For the last 18 years Simon chaired the Scottish Branch of the Institute of Fisheries Management encouraging training initiatives for fisheries enforcement. He also chaired the Scottish Fisheries Co-ordination Centre, and volunteered for the Dingwall Environment Group. He promoted the importance of research, sharing and contributing information. Simon was a passionate environmentalist with an infectious energy and endless enthusiasm, and will be greatly missed by all his river colleagues.

Howard Stevens

For over 30 years Howard has been volunteering to help protect and improve riparian habitats, thanks to his passion for nature and fish. As well as practical involvement, he contributes to numerous groups including the Local Fisheries Advisory Groups (LFAG). Howard also researches how to improve the river and has delivered individual projects presenting ideas and solutions for the River Alyn, North East Wales. He also helps Natural Resources Wales identify and facilitate landowner consents for habitat restoration schemes, as well as delivering fish passage solutions, tree planting projects and facilitating community involvement. Howard encourages a holistic perspective and understanding of the river, and communicates with many stakeholders to ensure widespread involvement.

Gordon Swindells

Gordon is very active in the community as Flood Warden Coordinator for Martock. He works with FWAG SW on the Hills to Levels project to help identify, promote and deliver natural flood management (NFM) and floodwater storage schemes. Gordon helps out with catchment walkovers, meets landowners and residents, and finds opportunities to address issues using NFM techniques. He has in-depth knowledge of the catchment and is eager to share this with everyone, encouraging others to be involved. He attends site visits and meets with landowners, contractors and third parties to set up schemes to help FWAG SW’s delivery, with 47 NFM structures within the Wellhams Brook catchment to date and more being installed.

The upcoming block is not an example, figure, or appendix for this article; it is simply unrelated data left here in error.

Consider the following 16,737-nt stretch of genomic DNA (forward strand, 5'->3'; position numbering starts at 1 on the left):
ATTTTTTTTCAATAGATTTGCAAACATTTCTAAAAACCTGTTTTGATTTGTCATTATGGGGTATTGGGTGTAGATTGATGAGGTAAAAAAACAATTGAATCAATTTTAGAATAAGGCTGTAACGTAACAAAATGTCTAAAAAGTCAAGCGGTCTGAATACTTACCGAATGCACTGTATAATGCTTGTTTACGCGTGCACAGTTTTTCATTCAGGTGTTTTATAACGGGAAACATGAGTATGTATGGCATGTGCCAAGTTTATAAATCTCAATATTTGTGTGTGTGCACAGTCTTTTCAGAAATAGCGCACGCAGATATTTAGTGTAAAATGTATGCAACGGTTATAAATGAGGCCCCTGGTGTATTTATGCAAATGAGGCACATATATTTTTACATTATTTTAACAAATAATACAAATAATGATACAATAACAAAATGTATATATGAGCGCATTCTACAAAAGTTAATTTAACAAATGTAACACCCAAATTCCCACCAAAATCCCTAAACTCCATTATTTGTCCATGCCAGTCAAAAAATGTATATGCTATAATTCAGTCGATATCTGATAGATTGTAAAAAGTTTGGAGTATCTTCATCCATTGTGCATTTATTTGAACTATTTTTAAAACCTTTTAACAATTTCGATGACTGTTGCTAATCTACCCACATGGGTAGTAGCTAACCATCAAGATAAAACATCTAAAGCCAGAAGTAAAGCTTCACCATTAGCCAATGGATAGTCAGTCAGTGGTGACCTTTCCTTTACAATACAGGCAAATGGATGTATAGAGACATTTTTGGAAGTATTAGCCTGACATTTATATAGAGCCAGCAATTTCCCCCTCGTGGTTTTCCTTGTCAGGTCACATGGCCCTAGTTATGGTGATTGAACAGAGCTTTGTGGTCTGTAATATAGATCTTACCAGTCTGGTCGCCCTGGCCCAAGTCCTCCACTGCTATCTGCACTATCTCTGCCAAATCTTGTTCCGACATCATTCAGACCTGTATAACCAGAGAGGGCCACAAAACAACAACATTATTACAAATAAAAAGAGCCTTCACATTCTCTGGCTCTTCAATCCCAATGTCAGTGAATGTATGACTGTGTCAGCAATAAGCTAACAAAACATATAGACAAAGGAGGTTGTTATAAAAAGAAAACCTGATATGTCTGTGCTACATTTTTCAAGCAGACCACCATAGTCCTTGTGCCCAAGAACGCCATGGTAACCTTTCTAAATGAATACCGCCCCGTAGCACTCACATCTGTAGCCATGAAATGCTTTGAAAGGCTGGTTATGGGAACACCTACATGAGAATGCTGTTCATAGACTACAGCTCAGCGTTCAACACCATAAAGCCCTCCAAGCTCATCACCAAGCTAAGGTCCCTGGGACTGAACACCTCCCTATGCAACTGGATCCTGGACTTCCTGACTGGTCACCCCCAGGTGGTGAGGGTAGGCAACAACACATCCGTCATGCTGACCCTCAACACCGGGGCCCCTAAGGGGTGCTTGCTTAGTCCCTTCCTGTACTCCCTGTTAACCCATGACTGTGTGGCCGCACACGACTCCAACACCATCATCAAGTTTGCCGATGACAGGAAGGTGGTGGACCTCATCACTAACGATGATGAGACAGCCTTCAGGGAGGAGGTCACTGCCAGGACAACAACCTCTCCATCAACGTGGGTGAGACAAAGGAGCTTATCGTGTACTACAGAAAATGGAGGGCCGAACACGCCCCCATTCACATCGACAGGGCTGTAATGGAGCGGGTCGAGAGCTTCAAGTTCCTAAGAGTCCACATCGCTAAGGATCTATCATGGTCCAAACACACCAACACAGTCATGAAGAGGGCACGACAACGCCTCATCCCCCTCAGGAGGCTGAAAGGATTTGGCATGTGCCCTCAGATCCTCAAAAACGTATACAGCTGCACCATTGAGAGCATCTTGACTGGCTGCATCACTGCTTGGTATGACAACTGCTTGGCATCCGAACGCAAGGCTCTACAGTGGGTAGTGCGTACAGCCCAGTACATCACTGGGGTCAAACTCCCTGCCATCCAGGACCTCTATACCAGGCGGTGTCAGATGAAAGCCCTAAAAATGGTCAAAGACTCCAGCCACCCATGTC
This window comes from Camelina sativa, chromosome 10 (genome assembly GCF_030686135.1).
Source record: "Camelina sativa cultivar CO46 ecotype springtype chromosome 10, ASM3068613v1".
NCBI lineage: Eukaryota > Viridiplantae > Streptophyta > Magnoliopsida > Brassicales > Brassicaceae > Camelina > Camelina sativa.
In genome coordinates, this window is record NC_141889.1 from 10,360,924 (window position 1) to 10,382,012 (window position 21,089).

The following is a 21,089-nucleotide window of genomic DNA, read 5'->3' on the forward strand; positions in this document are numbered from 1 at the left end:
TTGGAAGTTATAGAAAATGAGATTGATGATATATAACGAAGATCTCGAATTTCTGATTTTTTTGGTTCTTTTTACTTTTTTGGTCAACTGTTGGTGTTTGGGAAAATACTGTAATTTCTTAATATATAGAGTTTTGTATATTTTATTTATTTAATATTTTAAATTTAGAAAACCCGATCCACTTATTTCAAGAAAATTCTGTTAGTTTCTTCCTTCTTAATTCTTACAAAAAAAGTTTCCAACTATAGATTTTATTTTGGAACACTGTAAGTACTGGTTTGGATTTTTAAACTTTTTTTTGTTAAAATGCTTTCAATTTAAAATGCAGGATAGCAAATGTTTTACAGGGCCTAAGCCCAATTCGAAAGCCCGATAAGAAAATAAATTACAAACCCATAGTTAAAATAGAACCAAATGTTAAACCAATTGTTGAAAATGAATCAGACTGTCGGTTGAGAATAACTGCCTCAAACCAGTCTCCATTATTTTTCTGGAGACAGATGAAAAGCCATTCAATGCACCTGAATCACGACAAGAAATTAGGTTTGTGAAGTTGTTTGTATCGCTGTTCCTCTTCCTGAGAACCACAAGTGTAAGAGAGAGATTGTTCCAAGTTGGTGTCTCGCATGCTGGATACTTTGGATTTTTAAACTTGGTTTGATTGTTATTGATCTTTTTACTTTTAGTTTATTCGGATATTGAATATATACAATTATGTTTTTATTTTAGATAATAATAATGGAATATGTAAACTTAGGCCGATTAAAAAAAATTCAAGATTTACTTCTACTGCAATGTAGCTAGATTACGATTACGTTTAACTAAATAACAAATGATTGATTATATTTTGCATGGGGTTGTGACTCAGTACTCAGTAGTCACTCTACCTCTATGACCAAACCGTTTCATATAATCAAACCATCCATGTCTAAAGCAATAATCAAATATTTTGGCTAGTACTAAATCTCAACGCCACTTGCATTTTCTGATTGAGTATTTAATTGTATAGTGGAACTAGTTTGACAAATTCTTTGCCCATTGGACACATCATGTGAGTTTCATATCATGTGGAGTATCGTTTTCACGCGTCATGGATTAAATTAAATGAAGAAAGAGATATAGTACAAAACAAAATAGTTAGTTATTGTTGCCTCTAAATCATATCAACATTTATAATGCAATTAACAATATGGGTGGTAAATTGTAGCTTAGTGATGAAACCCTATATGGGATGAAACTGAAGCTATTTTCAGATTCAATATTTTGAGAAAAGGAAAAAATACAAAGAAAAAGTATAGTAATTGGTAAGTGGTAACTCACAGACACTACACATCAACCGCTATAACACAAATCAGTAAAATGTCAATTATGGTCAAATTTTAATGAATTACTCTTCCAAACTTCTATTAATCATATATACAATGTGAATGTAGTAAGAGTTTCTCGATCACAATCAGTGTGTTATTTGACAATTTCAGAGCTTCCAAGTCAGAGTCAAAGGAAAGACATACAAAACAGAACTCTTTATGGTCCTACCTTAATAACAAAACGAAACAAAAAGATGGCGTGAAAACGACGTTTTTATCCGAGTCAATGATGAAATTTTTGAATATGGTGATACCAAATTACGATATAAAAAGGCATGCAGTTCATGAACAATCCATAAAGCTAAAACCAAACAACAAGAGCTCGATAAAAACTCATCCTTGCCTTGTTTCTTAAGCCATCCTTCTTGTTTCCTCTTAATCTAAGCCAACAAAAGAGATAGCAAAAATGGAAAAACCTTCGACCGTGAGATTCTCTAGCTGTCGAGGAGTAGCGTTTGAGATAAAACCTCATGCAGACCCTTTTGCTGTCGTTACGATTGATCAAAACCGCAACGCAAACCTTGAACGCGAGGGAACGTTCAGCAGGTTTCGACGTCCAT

"Before retiring my employment involved helping to make communities safer, something which I have carried on with the help of other community volunteers and the professionals at FWAG SW. The Award which was a pleasant surprise,  reflects all our efforts in using NFM structures to minimise the impact of flooding from the Martock catchment, downstream to the Somerset Levels."
- Gordon Swindells


Giséle Verniers

Gisele has supervised and mentored many students studying river ecology and biodiversity. She often gives lectures to students from under-developed countries on biomonitoring of rivers and hydromorphological monitoring, encouraging students to study rivers and work towards restoring them. Gisele supervised many Master’s thesis linked to riverine topics, giving the opportunity for students to go into the field and embrace freshwater science. She communicates her passion for freshwater ecosystems while teaching or supervising, and the river restoration project WALPHY would not have been the same without her. Following her retirement, she continues to help students in the field for PhD research. Gisele volunteers her time to lecture at various universities and conferences, and is knowledgeable in a range of topics including freshwater ecosystem management, bank management, and environmental politics.